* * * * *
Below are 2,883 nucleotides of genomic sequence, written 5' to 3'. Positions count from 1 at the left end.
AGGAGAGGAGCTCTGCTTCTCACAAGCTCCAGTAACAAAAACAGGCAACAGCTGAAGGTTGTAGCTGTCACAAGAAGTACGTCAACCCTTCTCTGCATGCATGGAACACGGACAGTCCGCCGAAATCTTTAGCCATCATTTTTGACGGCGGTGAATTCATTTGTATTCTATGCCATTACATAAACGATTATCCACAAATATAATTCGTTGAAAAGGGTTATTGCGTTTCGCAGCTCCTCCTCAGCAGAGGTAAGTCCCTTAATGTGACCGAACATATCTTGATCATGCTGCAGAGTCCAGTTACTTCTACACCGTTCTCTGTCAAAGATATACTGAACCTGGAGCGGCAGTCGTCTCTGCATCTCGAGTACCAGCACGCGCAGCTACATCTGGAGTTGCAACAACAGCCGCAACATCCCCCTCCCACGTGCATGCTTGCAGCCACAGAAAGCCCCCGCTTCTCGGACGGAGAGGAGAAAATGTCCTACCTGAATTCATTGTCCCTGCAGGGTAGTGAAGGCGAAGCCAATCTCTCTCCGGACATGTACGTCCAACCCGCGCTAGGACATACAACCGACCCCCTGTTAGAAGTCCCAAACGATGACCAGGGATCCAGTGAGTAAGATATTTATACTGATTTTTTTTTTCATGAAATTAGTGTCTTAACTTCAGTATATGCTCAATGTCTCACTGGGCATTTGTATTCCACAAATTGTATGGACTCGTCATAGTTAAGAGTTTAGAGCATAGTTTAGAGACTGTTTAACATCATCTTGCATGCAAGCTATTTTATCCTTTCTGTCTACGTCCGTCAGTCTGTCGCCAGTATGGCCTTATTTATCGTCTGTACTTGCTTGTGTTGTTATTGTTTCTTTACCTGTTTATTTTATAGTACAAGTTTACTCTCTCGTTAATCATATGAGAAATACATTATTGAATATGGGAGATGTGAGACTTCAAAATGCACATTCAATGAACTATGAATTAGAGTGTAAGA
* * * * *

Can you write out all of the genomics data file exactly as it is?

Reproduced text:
Below are 2,883 nucleotides of genomic sequence, written 5' to 3'. Positions count from 1 at the left end.
AGGAGAGGAGCTCTGCTTCTCACAAGCTCCAGTAACAAAAACAGGCAACAGCTGAAGGTTGTAGCTGTCACAAGAAGTACGTCAACCCTTCTCTGCATGCATGGAACACGGACAGTCCGCCGAAATCTTTAGCCATCATTTTTGACGGCGGTGAATTCATTTGTATTCTATGCCATTACATAAACGATTATCCACAAATATAATTCGTTGAAAAGGGTTATTGCGTTTCGCAGCTCCTCCTCAGCAGAGGTAAGTCCCTTAATGTGACCGAACATATCTTGATCATGCTGCAGAGTCCAGTTACTTCTACACCGTTCTCTGTCAAAGATATACTGAACCTGGAGCGGCAGTCGTCTCTGCATCTCGAGTACCAGCACGCGCAGCTACATCTGGAGTTGCAACAACAGCCGCAACATCCCCCTCCCACGTGCATGCTTGCAGCCACAGAAAGCCCCCGCTTCTCGGACGGAGAGGAGAAAATGTCCTACCTGAATTCATTGTCCCTGCAGGGTAGTGAAGGCGAAGCCAATCTCTCTCCGGACATGTACGTCCAACCCGCGCTAGGACATACAACCGACCCCCTGTTAGAAGTCCCAAACGATGACCAGGGATCCAGTGAGTAAGATATTTATACTGATTTTTTTTTTCATGAAATTAGTGTCTTAACTTCAGTATATGCTCAATGTCTCACTGGGCATTTGTATTCCACAAATTGTATGGACTCGTCATAGTTAAGAGTTTAGAGCATAGTTTAGAGACTGTTTAACATCATCTTGCATGCAAGCTATTTTATCCTTTCTGTCTACGTCCGTCAGTCTGTCGCCAGTATGGCCTTATTTATCGTCTGTACTTGCTTGTGTTGTTATTGTTTCTTTACCTGTTTATTTTATAGTACAAGTTTACTCTCTCGTTAATCATATGAGAAATACATTATTGAATATGGGAGATGTGAGACTTCAAAATGCACATTCAATGAACTATGAATTAGAGTGTAAGA